the craft of statistical analysis free webinars
Approaches to Missing Data: The Good, the Bad, and the Unthinkable
You’ve probably heard about many different approaches to dealing with missing data, and you’ve probably gotten different opinions about which one you should use. learn more
Answers to Questions from the Approaches to Missing Data Webinar
articles at the analysis factor
approaches to dealing with missing data
Multiple Imputation: 5 Recent Findings that Change How to Use It
Missing Data, and multiple imputation specifically, is one area of statistics that is changing rapidly. Research is still ongoing, and each year new findings on best practices and new techniques in software appear. learn more
When Listwise Deletion Works for Missing Data
You may have never heard of listwise deletion for missing data, but you’ve probably used it. Listwise deletion means that any individual in a data set is deleted from an analysis if they’re missing data on any variable in the analysis. It’s the default in most software packages. learn more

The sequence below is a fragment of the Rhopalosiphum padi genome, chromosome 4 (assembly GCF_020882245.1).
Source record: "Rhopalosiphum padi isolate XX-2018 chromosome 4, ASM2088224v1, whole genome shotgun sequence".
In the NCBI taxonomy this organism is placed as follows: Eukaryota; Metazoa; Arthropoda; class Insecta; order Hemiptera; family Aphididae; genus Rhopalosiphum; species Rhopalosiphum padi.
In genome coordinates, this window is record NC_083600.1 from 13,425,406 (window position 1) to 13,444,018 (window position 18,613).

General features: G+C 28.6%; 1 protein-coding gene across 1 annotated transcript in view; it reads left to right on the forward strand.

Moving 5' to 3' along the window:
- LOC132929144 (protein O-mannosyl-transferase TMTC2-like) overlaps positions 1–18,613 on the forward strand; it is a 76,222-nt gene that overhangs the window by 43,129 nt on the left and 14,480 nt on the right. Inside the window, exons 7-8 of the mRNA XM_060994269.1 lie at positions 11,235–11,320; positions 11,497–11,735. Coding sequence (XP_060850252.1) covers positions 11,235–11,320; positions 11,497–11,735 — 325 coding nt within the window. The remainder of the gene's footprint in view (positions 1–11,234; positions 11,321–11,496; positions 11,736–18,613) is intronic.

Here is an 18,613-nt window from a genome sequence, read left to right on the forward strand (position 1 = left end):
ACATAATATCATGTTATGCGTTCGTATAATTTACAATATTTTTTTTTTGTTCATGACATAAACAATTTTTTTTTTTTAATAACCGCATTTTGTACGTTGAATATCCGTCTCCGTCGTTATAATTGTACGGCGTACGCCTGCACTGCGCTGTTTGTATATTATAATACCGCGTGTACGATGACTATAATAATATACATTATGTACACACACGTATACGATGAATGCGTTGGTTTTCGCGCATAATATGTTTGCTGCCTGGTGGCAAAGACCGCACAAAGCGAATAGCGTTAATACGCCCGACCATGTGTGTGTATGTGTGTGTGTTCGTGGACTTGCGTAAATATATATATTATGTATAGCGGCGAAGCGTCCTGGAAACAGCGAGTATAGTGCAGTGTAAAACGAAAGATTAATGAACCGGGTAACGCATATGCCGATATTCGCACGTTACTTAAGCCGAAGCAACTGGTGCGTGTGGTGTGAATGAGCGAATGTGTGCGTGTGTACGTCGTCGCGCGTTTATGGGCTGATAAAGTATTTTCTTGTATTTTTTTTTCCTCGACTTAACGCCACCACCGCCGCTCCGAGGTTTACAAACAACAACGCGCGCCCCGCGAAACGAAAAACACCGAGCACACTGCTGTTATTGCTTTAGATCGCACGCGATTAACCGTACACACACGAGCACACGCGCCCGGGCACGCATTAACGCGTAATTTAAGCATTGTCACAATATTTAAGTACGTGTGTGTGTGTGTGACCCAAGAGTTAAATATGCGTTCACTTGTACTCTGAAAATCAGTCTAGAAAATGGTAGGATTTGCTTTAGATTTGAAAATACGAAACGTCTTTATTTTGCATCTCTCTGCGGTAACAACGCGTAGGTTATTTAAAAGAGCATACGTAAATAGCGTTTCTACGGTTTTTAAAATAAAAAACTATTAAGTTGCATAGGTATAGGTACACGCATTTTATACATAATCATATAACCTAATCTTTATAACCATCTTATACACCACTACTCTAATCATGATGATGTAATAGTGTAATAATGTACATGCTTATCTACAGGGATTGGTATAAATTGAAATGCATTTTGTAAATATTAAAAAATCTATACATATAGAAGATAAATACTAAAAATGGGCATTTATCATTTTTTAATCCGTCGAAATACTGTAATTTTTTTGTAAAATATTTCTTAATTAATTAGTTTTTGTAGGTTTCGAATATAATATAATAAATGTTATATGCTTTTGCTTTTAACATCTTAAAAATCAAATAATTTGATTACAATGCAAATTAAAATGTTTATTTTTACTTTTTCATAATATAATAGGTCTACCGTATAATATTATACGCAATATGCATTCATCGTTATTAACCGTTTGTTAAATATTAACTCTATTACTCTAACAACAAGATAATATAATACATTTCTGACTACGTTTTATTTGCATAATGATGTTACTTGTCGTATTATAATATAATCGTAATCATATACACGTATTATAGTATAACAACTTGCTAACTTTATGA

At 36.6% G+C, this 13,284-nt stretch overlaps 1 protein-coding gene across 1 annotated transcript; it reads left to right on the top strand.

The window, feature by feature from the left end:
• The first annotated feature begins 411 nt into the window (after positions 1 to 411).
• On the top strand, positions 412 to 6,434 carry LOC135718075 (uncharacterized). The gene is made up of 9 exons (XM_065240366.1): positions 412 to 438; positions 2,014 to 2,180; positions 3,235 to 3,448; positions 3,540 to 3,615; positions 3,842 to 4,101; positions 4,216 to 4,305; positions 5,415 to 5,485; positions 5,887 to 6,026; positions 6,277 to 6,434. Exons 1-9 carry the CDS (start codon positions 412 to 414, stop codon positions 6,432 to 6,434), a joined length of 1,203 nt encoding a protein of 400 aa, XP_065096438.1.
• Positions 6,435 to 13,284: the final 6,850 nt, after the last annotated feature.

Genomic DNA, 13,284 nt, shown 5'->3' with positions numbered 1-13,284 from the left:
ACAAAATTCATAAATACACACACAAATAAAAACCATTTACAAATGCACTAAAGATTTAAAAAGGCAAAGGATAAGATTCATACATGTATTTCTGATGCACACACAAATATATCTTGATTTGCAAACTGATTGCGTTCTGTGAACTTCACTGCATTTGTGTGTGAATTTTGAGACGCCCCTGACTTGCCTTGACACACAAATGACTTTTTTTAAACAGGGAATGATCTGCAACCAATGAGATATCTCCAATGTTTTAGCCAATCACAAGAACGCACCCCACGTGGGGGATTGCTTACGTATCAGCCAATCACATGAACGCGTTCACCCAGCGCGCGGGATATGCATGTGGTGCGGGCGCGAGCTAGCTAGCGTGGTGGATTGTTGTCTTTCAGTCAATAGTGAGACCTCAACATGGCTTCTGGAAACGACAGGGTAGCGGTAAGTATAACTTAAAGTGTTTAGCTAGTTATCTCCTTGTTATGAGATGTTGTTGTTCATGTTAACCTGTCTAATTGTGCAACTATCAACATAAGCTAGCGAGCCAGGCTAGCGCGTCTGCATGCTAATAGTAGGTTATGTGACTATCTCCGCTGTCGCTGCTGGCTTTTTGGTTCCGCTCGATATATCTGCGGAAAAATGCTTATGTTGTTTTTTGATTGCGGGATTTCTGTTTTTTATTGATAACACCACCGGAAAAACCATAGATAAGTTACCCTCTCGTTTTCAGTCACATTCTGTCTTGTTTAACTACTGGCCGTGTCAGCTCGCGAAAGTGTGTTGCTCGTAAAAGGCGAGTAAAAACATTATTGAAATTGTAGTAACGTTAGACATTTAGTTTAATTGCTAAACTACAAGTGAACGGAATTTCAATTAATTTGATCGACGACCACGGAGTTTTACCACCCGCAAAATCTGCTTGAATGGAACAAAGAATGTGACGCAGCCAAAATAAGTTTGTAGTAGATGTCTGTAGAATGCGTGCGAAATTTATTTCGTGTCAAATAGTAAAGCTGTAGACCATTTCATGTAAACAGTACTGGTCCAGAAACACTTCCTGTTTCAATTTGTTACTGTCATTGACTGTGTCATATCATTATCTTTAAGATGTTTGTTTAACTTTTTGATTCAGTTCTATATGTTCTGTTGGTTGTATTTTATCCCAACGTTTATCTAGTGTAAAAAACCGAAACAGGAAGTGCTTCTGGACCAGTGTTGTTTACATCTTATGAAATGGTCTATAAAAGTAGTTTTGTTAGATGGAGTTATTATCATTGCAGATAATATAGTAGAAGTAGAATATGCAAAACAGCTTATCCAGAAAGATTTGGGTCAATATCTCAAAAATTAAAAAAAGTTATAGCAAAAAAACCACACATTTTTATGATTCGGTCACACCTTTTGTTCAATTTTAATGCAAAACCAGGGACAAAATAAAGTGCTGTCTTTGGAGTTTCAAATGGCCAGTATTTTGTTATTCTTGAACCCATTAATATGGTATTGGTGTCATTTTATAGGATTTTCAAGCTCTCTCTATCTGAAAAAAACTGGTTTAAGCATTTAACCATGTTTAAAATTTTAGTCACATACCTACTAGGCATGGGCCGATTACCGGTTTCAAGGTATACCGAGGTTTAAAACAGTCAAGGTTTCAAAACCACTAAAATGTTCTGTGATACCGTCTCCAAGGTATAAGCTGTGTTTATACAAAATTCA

Missing Data Mechanisms: A Primer
Missing data are a widespread problem, as most researchers can attest. Whether data are from surveys, experiments, or secondary sources, missing data abounds. But what’s the impact on the results of statistical analysis? That depends on two things: the mechanism that led the data to be missing and the way in which the data analyst deals with it. learn more
Quiz Yourself about Missing Data